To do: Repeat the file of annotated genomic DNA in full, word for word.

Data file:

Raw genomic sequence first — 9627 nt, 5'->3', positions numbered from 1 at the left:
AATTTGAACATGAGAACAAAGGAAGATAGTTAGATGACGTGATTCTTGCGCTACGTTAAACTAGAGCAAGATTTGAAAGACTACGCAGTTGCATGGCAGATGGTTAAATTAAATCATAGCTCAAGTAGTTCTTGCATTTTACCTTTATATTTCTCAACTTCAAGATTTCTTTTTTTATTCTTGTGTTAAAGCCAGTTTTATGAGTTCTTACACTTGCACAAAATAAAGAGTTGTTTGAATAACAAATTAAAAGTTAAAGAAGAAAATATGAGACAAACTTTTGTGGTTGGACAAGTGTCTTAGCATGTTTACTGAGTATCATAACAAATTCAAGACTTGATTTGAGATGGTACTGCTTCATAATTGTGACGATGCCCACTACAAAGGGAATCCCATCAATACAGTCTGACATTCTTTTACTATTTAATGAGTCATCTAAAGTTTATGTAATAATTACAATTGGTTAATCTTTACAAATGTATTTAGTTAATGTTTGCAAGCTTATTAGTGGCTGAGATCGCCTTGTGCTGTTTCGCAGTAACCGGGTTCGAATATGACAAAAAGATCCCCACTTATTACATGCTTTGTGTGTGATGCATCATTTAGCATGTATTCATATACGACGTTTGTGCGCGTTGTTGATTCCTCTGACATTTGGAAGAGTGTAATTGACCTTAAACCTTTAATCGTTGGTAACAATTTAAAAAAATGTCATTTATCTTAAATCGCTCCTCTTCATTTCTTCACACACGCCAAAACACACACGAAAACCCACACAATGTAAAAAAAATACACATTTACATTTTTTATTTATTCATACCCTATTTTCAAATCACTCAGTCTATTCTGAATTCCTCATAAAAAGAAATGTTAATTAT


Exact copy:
Raw genomic sequence first — 9627 nt, 5'->3', positions numbered from 1 at the left:
AATTTGAACATGAGAACAAAGGAAGATAGTTAGATGACGTGATTCTTGCGCTACGTTAAACTAGAGCAAGATTTGAAAGACTACGCAGTTGCATGGCAGATGGTTAAATTAAATCATAGCTCAAGTAGTTCTTGCATTTTACCTTTATATTTCTCAACTTCAAGATTTCTTTTTTTATTCTTGTGTTAAAGCCAGTTTTATGAGTTCTTACACTTGCACAAAATAAAGAGTTGTTTGAATAACAAATTAAAAGTTAAAGAAGAAAATATGAGACAAACTTTTGTGGTTGGACAAGTGTCTTAGCATGTTTACTGAGTATCATAACAAATTCAAGACTTGATTTGAGATGGTACTGCTTCATAATTGTGACGATGCCCACTACAAAGGGAATCCCATCAATACAGTCTGACATTCTTTTACTATTTAATGAGTCATCTAAAGTTTATGTAATAATTACAATTGGTTAATCTTTACAAATGTATTTAGTTAATGTTTGCAAGCTTATTAGTGGCTGAGATCGCCTTGTGCTGTTTCGCAGTAACCGGGTTCGAATATGACAAAAAGATCCCCACTTATTACATGCTTTGTGTGTGATGCATCATTTAGCATGTATTCATATACGACGTTTGTGCGCGTTGTTGATTCCTCTGACATTTGGAAGAGTGTAATTGACCTTAAACCTTTAATCGTTGGTAACAATTTAAAAAAATGTCATTTATCTTAAATCGCTCCTCTTCATTTCTTCACACACGCCAAAACACACACGAAAACCCACACAATGTAAAAAAAATACACATTTACATTTTTTATTTATTCATACCCTATTTTCAAATCACTCAGTCTATTCTGAATTCCTCATAAAAAGAAATGTTAATTAT